Today, we celebrate a milestone. Today, Wandering Spice turns two years old!
Two years ago, I wrote about chocolate cake and becoming Australian. It was my first post, I had only recently arrived in Australia, and without paying much mind, I was combining East and West to fuse my roots. I wanted to write and to share and to learn from other writers. I could never have predicted that with time and support, my project would become my connection to home – my new home in Australia, my old homes in the US and Europe, and perhaps most importantly, my historical home in the Middle East.
It’s true that technically I am the one at the helm of this little ship, but without you – your feedback, your encouragement, your curiosity about Middle Eastern cuisine – this journey would only have been a fraction of the learning experience and fun that it has been. I am so grateful.
Please do continue to tell me what you love and what you wish to learn. Ask me on Facebook, in the comments here, or write me an e-mail. It is always a joy to hear from you and wonderful to know how I can help, as so many talented writers and photographers have helped me along the way.
I see no better way to celebrate than with something we Arabs do so well: sweets. This dish, called layali lubnan, meaning “Lebanese nights” in Arabic, is a soft orange blossom, rose and vanilla-flavored semolina pudding topped with freshly whipped cream, crunchy pistachios and tart dried apricots. Just before serving, it is drizzled generously with atter, the floral sugar syrup we know and love from namoura and baklawa.
My auntie Youmna introduced me to this dessert when I was young, and though it has been at least 12 years since I have had it with her, I still imagine myself in her living room, tasting it for the first time. She and my mother both use Cool Whip as the topping, so if it is available to you, by all means use that. In the absence of it here, I whipped some fresh cream with a pinch of sugar instead. Adorned with classically Middle Eastern nuts and fruit, then slathered in syrup, yes, this does feel like a celebration.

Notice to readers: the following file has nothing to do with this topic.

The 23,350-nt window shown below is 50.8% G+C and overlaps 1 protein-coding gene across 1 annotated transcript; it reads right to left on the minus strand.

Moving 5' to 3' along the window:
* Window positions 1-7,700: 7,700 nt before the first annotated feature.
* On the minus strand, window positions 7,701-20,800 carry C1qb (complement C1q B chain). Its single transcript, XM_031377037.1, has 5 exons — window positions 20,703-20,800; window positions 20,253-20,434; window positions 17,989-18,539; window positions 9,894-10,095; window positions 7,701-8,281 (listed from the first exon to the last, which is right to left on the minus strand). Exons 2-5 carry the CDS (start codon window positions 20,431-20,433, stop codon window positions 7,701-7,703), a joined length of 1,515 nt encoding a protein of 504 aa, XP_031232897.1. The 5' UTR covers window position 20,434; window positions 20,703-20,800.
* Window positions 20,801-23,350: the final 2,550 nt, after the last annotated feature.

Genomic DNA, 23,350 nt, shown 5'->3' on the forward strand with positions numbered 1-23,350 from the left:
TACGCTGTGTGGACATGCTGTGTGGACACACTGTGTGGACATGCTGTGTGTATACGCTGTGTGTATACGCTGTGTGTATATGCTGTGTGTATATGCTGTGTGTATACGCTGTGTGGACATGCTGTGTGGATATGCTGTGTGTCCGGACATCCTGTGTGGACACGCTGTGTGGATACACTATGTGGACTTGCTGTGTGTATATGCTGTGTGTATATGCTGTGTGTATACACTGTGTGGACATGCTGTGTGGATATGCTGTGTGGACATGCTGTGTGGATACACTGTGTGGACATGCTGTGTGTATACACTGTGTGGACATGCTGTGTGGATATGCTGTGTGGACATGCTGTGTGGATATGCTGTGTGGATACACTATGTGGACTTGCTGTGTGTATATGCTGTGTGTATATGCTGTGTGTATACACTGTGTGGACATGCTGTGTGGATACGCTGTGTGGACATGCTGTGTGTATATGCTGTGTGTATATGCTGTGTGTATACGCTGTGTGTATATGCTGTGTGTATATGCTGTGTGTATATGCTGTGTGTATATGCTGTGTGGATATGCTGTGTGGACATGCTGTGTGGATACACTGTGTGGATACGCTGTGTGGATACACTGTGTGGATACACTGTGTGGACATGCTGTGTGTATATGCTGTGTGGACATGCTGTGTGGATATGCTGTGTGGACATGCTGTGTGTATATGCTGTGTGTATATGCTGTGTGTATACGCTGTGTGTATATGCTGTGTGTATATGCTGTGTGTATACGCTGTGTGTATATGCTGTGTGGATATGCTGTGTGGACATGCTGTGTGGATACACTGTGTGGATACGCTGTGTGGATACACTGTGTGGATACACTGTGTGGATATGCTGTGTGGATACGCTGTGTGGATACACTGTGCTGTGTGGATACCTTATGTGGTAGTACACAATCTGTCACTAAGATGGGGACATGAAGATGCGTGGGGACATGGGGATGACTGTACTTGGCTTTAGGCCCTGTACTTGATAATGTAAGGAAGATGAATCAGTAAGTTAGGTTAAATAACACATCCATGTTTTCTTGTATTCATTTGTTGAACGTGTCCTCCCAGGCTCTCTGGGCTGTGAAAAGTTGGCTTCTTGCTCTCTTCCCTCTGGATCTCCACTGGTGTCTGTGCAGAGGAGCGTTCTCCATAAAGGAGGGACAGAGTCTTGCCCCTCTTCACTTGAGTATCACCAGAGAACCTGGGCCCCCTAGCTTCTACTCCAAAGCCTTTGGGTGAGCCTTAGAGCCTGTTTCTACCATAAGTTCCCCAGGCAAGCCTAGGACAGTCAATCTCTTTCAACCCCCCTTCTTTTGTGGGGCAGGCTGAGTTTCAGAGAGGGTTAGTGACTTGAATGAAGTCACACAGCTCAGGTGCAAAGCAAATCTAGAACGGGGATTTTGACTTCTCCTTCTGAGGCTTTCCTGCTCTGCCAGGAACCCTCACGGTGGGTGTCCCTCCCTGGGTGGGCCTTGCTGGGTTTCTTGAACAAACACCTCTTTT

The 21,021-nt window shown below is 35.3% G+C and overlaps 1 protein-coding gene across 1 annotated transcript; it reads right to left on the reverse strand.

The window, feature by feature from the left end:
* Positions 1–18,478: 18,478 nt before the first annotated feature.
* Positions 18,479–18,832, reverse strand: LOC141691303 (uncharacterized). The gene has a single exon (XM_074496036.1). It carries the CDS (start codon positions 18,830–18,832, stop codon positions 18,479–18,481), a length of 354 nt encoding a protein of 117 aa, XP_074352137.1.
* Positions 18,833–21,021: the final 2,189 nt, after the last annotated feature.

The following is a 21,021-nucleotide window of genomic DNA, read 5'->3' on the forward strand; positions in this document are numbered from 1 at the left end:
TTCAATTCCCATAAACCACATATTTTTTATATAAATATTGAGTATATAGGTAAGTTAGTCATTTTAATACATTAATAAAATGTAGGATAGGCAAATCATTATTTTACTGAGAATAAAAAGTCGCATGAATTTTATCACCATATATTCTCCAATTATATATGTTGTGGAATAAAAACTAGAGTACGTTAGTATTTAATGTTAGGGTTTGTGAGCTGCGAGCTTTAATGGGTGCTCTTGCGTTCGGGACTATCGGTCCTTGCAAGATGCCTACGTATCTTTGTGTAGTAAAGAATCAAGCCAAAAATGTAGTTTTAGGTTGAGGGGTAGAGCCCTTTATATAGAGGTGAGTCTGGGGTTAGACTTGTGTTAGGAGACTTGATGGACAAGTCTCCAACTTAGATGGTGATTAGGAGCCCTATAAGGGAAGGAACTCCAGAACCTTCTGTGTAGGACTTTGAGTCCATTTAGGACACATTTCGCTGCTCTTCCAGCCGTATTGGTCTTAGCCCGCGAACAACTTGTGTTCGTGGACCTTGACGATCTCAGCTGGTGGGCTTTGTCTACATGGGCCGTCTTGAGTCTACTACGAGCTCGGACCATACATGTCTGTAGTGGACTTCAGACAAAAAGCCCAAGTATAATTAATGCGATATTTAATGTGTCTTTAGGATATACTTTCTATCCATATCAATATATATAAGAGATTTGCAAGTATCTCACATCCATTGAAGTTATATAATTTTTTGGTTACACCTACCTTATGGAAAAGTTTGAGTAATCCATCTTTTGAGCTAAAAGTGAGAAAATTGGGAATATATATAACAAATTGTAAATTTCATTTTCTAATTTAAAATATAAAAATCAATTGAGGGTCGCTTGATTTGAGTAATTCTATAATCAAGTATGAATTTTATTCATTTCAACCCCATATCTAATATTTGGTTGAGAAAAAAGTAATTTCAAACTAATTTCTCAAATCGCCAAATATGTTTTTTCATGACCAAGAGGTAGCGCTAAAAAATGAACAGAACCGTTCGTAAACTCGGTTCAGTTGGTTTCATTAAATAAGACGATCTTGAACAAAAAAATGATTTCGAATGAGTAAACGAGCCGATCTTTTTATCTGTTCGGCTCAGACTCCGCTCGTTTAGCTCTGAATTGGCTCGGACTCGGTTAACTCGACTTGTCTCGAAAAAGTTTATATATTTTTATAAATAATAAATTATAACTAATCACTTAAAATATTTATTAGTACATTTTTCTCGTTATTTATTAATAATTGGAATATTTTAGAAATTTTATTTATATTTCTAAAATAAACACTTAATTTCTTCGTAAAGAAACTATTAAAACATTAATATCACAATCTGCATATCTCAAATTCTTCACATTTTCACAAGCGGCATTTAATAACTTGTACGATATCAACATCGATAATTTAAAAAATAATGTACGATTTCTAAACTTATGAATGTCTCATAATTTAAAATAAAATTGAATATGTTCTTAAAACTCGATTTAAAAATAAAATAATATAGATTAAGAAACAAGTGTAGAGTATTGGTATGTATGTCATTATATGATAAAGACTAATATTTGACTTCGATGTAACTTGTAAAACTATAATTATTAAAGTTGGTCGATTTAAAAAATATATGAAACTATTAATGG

Thank you again for visiting my space, sharing the Arab love, and teaching me so much in return. Cheers to two more.
- 4 cups low fat or whole milk (not skim)
- Heaping 1/2 cup coarse semolina
- 1/4 cup raw sugar
- 1 tsp vanilla extract
- 1/2 tsp orange blossom water
- 1/4 tsp rosewater
- 500ml whipping cream (light whipping cream also works)
- 2 tsp raw sugar
- 1 tsp vanilla
- 1/3 cup dried apricots, sliced
- 1/3 cup pistachios, roughly chopped
- 1 cup white sugar
- 2 cups water
- 1 tbsp lemon juice
- 1/2 tsp orange blossom water
- 1/2 tsp rosewater
- Heat the milk in a heavy-bottomed pan over medium heat until it's warm to the touch. Stir in the semolina and sugar, and continue stirring occasionally until the mixture reaches a gentle boil.
- Continue stirring the milk and semolina for 5-6 minutes, until it coats the back of a spoon well, and resembles a thin porridge (it will thicken as it cools). Spread it in a pan of your choice (a 10" pyrex or circular serving dish are both great). Let stand to reach room temperature, or place in the fridge for 15 minutes.
- Whip the cream, sugar and vanilla together until thick and fluffy. Spread the cream over the top of the semolina, making about a 3/4-inch coating. Reserve remaining cream for something decadent. Garnish with chopped pistachios and apricots. If serving immediately, let stand at room temperature while you make the syrup. If serving later, cover with plastic wrap and store in the fridge until ready to use.
- Combine the water and sugar in a small saucepan, and bring to a boil over medium-high heat. When it starts to boil, stir in the lemon juice, and continue boiling 8-10 minutes until it has become syrupy enough to coat the back of a spoon. Remove from heat and stir in the orange blossom and rose waters.
- Serve the pudding at room temperature with a generous drizzle of syrup on top.
Audio pairing: Toro Y Moi, “Say That”